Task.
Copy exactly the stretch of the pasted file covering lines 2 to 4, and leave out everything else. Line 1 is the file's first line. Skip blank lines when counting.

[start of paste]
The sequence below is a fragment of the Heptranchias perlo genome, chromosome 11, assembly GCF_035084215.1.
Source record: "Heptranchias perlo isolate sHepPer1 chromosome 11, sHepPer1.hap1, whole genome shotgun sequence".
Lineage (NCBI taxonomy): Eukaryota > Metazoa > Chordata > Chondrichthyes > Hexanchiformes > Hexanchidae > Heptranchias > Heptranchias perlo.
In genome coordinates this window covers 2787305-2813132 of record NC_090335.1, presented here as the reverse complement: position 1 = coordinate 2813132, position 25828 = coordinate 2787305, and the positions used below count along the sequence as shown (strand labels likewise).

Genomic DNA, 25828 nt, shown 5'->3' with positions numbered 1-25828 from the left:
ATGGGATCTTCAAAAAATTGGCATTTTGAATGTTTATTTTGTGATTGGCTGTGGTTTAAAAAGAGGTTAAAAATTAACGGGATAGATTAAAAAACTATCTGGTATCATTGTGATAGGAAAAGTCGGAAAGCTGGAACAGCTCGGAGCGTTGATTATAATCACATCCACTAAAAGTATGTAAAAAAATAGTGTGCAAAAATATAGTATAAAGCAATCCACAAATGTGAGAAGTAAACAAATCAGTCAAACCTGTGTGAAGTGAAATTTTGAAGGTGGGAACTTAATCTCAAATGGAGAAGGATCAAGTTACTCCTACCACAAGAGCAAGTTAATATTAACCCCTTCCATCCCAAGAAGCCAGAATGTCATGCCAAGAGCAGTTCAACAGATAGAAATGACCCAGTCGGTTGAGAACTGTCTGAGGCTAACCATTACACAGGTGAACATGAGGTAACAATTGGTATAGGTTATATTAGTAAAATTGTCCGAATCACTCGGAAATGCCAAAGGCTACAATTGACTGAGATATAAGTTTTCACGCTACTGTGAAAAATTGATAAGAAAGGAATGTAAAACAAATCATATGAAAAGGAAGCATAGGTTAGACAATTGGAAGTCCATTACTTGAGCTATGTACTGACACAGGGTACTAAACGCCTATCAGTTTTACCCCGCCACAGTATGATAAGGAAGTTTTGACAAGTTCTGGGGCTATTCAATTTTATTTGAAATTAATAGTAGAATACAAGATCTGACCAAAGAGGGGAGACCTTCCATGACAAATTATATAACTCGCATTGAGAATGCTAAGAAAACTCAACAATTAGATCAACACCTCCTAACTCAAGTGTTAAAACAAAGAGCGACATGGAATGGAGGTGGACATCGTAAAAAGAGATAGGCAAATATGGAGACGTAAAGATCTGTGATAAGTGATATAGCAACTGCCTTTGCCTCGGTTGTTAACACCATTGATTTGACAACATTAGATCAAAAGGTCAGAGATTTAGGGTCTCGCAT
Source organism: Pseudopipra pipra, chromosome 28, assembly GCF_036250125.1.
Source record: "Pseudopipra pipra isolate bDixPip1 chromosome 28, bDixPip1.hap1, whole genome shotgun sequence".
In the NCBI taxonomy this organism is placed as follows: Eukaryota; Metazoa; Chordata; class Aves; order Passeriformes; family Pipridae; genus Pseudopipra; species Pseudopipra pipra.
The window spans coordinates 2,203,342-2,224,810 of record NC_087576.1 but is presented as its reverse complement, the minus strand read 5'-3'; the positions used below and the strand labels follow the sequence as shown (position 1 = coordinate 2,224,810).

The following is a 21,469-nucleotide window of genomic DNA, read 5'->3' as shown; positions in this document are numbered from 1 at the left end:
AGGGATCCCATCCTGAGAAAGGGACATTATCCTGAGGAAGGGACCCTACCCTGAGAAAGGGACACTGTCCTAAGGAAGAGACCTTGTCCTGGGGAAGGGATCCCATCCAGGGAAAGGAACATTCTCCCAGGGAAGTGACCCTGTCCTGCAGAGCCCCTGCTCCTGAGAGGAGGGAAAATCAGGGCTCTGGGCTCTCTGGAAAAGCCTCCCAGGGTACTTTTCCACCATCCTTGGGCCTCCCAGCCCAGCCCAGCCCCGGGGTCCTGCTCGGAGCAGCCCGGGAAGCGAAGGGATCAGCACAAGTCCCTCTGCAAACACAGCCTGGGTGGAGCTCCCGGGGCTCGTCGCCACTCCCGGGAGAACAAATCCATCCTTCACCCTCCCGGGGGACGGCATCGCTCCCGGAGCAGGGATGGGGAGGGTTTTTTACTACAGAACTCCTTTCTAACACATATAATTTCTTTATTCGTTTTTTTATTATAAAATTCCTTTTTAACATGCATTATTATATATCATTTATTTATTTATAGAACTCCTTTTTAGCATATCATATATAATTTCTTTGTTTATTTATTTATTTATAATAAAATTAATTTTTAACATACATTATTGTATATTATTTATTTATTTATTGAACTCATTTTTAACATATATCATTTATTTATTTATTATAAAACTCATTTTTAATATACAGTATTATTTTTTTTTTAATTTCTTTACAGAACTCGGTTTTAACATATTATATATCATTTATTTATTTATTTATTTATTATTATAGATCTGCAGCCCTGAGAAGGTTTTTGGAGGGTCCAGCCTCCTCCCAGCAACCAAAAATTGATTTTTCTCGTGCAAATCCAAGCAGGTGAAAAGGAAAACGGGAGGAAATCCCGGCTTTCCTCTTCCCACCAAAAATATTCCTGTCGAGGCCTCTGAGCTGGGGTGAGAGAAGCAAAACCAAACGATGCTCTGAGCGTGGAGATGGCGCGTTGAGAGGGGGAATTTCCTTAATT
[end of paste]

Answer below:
Source record: "Heptranchias perlo isolate sHepPer1 chromosome 11, sHepPer1.hap1, whole genome shotgun sequence".
Lineage (NCBI taxonomy): Eukaryota > Metazoa > Chordata > Chondrichthyes > Hexanchiformes > Hexanchidae > Heptranchias > Heptranchias perlo.
In genome coordinates this window covers 2787305-2813132 of record NC_090335.1, presented here as the reverse complement: position 1 = coordinate 2813132, position 25828 = coordinate 2787305, and the positions used below count along the sequence as shown (strand labels likewise).